Wearing a Black Lives Matter t-shirt got a Senior at Buckeye Union High School called into her principals office. She says her principal asked her to remove the shirt after receiving a complaint from a student who was offended by it.

It all started when Mariah Harvard encountered a student who told her “black lives don’t matter” and “that shirt is meaningless.” Harvard attempted to explain what the shirt meant to her, but the other student complained and school leaders responded by banning the shirt.

Last Friday her vice principal ordered her to remove her sweatshirt to see if she was wearing the BLM shirt again, something local BLM activists call a “quasi-strip search.”

The incident prompted 10 students to stage a walk out where they were supported by their parents, community members, and local civil rights groups.

According to Great Schools, Buckeye Union High School has only 7% black students enrolled (53% Hispanic, 38% white). The school has graduation rates for all groups well above the state average, but low test scores.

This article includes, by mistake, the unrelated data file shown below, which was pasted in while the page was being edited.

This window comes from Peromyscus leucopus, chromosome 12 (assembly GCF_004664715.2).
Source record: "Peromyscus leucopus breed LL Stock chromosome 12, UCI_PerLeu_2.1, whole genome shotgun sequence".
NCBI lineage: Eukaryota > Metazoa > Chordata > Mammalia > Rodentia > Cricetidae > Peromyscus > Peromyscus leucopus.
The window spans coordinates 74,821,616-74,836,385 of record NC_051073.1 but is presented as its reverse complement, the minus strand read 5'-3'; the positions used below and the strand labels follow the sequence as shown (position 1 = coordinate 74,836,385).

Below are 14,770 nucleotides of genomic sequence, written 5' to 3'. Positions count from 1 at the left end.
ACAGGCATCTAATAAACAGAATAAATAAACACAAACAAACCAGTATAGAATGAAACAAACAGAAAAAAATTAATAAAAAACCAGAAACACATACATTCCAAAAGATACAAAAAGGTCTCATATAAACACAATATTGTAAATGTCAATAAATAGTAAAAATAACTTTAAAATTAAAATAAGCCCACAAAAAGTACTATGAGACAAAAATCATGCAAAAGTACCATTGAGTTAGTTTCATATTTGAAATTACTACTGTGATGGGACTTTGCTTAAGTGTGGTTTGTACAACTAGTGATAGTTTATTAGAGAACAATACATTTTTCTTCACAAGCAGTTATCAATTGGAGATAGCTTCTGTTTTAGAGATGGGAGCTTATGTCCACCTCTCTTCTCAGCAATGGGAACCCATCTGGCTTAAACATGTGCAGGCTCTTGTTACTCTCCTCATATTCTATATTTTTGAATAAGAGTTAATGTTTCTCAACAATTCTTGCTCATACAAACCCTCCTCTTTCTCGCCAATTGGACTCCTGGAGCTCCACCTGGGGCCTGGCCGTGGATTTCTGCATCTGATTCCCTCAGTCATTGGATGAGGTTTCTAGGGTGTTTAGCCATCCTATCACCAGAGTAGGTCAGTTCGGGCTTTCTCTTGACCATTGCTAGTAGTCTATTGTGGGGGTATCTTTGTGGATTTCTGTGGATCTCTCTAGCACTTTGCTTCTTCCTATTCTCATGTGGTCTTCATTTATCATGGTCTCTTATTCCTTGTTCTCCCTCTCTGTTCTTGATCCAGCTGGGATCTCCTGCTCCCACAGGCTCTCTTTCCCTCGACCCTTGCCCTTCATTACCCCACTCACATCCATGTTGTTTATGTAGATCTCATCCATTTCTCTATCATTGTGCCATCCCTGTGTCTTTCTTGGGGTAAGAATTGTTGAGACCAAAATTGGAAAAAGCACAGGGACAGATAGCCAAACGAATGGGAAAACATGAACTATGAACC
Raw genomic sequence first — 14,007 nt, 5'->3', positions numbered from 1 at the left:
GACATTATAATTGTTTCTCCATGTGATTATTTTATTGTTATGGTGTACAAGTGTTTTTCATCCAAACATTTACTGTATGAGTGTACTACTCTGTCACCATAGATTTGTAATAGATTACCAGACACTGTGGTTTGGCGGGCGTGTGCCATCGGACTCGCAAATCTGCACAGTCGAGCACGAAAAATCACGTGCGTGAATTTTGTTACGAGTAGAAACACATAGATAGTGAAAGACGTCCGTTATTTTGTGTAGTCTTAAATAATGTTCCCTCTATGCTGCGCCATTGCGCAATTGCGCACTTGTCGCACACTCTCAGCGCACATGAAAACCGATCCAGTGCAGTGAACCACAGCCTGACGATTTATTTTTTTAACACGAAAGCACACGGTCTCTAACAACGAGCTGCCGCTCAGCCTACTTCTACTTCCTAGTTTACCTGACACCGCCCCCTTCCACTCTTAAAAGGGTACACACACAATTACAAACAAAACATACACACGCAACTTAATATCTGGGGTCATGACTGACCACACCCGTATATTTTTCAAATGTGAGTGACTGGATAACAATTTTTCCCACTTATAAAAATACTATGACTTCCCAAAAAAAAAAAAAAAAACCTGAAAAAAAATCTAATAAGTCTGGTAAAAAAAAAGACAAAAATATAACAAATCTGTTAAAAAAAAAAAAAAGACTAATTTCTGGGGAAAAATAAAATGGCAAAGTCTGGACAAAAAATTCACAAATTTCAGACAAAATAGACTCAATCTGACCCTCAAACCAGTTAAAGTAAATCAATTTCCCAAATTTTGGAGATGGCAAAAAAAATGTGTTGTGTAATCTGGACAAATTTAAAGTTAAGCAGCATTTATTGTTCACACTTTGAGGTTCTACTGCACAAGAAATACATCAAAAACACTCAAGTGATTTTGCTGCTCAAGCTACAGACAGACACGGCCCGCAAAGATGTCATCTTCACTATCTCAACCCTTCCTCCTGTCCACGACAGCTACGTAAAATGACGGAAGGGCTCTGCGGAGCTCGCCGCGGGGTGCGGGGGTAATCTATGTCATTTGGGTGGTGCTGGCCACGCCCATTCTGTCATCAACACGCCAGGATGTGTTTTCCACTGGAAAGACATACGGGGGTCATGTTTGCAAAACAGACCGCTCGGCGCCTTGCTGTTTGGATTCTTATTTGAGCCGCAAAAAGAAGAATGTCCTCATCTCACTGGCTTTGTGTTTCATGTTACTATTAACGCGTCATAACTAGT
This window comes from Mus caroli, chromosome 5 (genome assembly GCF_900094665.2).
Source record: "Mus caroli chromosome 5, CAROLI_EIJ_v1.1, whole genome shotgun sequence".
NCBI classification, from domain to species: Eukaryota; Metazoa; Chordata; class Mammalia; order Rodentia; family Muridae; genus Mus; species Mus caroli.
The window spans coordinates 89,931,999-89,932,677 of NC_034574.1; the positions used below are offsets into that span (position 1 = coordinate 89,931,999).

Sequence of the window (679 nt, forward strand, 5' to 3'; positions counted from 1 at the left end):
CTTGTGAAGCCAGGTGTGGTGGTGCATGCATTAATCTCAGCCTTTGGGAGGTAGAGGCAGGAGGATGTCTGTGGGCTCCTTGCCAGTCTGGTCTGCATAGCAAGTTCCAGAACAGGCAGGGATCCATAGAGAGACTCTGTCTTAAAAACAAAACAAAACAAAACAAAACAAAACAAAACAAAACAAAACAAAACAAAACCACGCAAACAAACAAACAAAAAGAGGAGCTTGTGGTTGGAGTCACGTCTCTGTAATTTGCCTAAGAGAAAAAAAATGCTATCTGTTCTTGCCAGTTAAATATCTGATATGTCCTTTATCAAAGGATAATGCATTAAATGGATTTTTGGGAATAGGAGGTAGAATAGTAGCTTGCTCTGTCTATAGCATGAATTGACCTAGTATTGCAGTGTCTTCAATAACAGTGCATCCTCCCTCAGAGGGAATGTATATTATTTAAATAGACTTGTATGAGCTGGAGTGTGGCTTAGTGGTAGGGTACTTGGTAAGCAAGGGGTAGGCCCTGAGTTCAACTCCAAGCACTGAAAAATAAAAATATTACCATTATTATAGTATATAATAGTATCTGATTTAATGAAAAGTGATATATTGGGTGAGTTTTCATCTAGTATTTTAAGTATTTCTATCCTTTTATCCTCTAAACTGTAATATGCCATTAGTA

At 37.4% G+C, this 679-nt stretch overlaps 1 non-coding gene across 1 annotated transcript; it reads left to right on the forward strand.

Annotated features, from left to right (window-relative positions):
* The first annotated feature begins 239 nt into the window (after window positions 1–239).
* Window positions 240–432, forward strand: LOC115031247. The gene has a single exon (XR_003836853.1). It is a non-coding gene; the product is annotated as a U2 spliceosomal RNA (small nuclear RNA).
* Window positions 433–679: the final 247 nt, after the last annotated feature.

School officials issued a statement that said the district “strives to remain politically neutral while still allowing for student expression.”

It should be surprising to all that in 2016 three obvious words, Black Lives Matter, are more than a “public” school can handle.

Chris Stewart is the Chief Executive Officer of Education Post, a media project of the Results in Education Foundation. He is a lifelong activist and 20-year supporter of nonprofit and education-related causes. Stewart has served as the director of outreach and external affairs for Education Post, the executive director of the African American Leadership Forum (AALF), and an elected member of the Minneapolis Public Schools Board of Education.


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